Why Contactless Payments Are the Future of Brick-and-Mortar Retail
The future always promises uncertainty. That said, all indications are that contactless payments are ingrained in brick-and-mortar retail for the long haul.
Without massive unforeseen disruption, the COVID-assisted trend towards cashless, fully contactless checkout will gain further momentum.
The 1,000 customers we surveyed in our State of Contactless Payments 2021 Report only confirmed our belief in contactless payments as an essential feature of retail businesses.
Eighty-three percent of those customers have used contactless payments in the past 12 months. Furthermore, 57 percent will choose a business with contactless payment channels over a competitor without contactless payment options.
We know that health is one driver of contactless payments. Mastercard, which has a crystal-clear view of consumer payment habits, saw a 40 percent increase in shoppers’ contactless payments amid the pandemic. We also know convenience is swaying customers to embrace contactless.
Our data suggests that consumers have no plans of ditching contactless payment methods, even post-pandemic. Pandemic or no pandemic, shoppers like the convenience that tap-and-go, mobile wallets, apps, and other contactless channels provide.
We firmly believe that contactless payments are the future of buying. We have the numbers to back it up.
Customers Are Using Contactless Payments, and Nobody’s Forcing Them to
The 83 percent of customers who used contactless payment channels in the past year did so under their own volition. Nobody forced them, and yet they chose to go contactless.
Critics might say, "big deal, they tried contactless once. People will try anything once."
It’s a fair point. However, as we dug deeper into the data, we found that customers are not using contactless payments just one time.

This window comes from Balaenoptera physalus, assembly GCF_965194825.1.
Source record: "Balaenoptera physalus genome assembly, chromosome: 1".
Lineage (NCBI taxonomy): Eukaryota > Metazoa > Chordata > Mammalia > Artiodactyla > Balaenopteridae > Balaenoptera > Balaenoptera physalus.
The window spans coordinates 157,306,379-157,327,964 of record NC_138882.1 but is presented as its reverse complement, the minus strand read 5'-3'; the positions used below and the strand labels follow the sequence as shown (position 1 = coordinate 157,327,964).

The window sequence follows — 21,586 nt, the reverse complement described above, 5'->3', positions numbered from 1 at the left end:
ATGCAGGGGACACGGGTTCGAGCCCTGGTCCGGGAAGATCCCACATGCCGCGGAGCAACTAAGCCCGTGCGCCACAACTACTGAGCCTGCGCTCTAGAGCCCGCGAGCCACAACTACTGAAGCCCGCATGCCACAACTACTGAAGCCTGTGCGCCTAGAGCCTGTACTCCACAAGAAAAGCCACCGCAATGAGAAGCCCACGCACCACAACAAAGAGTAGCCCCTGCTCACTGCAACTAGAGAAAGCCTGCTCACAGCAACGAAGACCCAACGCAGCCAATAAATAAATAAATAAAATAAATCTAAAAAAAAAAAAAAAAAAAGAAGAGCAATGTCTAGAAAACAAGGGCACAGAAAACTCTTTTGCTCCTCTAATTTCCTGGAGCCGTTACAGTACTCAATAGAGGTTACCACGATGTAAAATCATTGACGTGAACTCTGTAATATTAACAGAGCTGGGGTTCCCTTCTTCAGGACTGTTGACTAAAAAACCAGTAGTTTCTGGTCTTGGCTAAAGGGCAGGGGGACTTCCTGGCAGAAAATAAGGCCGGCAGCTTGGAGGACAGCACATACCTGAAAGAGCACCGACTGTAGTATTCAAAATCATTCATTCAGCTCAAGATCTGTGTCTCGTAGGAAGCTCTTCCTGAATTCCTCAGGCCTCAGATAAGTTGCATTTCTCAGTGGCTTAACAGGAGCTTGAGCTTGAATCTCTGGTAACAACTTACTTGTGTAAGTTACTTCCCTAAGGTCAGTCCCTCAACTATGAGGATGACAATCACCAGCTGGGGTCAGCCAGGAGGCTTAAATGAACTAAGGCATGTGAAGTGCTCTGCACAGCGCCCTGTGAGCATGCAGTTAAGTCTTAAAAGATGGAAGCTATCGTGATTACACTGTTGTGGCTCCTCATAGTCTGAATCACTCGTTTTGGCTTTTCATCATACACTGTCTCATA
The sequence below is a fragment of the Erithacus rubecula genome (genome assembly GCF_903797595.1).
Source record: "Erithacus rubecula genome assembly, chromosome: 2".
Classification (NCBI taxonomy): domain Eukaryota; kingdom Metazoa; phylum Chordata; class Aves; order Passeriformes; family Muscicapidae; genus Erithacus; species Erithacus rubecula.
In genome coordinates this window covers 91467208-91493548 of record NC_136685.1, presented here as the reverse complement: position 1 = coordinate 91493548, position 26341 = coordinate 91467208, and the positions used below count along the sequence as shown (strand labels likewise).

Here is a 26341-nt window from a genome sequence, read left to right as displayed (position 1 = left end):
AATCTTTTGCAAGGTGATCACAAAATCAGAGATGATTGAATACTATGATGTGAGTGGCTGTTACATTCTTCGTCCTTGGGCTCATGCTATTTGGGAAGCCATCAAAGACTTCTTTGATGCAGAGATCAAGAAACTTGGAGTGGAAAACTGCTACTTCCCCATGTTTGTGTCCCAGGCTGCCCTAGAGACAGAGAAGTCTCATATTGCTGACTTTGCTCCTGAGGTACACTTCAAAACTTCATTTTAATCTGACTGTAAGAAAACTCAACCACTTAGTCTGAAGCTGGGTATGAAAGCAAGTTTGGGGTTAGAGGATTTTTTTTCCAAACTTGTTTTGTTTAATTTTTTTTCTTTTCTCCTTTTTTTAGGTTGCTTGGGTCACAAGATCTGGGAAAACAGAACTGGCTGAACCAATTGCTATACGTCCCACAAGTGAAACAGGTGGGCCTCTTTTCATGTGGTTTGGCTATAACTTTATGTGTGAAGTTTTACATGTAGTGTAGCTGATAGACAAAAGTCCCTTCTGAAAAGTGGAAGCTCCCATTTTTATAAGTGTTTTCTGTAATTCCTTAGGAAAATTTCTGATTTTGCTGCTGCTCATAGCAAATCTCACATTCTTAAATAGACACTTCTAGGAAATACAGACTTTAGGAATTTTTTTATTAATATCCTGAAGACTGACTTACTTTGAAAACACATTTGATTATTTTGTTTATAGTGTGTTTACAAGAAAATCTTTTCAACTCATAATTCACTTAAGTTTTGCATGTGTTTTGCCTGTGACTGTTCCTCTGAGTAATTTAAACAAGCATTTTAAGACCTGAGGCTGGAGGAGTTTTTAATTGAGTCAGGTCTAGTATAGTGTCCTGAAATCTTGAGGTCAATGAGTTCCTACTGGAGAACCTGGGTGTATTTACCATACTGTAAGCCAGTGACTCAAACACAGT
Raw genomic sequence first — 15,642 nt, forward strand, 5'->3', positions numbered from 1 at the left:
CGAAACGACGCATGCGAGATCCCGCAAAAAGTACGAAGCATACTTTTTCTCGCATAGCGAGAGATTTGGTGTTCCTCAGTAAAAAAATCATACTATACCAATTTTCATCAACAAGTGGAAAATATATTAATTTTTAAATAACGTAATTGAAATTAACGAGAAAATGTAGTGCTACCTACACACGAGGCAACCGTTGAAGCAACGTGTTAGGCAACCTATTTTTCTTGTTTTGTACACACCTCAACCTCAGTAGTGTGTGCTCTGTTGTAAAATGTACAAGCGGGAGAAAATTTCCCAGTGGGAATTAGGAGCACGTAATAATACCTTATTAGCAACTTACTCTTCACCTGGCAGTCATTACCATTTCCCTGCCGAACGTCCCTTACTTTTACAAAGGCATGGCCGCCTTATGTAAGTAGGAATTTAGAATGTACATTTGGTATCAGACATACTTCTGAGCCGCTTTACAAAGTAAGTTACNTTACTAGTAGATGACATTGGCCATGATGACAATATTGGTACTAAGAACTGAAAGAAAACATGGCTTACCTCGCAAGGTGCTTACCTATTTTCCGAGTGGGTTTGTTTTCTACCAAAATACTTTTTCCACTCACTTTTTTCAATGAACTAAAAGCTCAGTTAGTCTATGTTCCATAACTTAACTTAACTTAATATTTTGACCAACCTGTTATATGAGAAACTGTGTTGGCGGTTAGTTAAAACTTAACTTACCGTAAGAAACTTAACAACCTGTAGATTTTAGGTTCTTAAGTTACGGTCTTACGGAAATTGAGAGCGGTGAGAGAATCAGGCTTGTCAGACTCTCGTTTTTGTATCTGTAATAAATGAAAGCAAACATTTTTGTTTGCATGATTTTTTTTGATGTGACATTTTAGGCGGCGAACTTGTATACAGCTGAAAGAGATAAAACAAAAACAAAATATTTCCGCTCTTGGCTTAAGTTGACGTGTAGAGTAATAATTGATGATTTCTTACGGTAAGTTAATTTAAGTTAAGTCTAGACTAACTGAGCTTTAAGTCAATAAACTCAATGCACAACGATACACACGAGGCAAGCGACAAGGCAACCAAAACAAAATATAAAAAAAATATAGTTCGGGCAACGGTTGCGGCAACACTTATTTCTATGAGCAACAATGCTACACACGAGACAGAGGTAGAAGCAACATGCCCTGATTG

Thirty-five percent of respondents said they use contactless payments “most of the time.” Another 37 percent of respondents said they use contactless payments about half of the time. Less than 1 percent said they never use contactless payments and have no desire to start using them.
The vast majority of customers polled are using contactless payments at least half of the time that they shop, and for many of them, the frequency is significantly higher.
And, keep in mind, they’re doing so because they choose to. If you want to see what the future of an industry is, look at the choices of those who keep that industry alive.
Contactless Payments Can Still Get Better
The National Retail Federation (NRF) found that eight in 10 shoppers are using contactless payment methods. And yet, we found that contactless payment systems can get even better.
Customers told us what would make them even more inclined to use contactless payments, perhaps every time that they shop. Twenty percent of respondents have avoided certain contactless payment channels because they were slow. Another 20 percent have had an experience where the payment channel didn’t work. Another 21 percent of respondents voiced concerns about security.
These are significant problems that can undermine confidence in your contactless payment systems and organization as a whole.
To address them, you may:
- Invest in high-quality, industry-leading contactless payment software.
- Ensure that the software is compatible with your pre-existing technological infrastructure.
- Educate staff and/or hire outside help to maintain your contactless payment channels.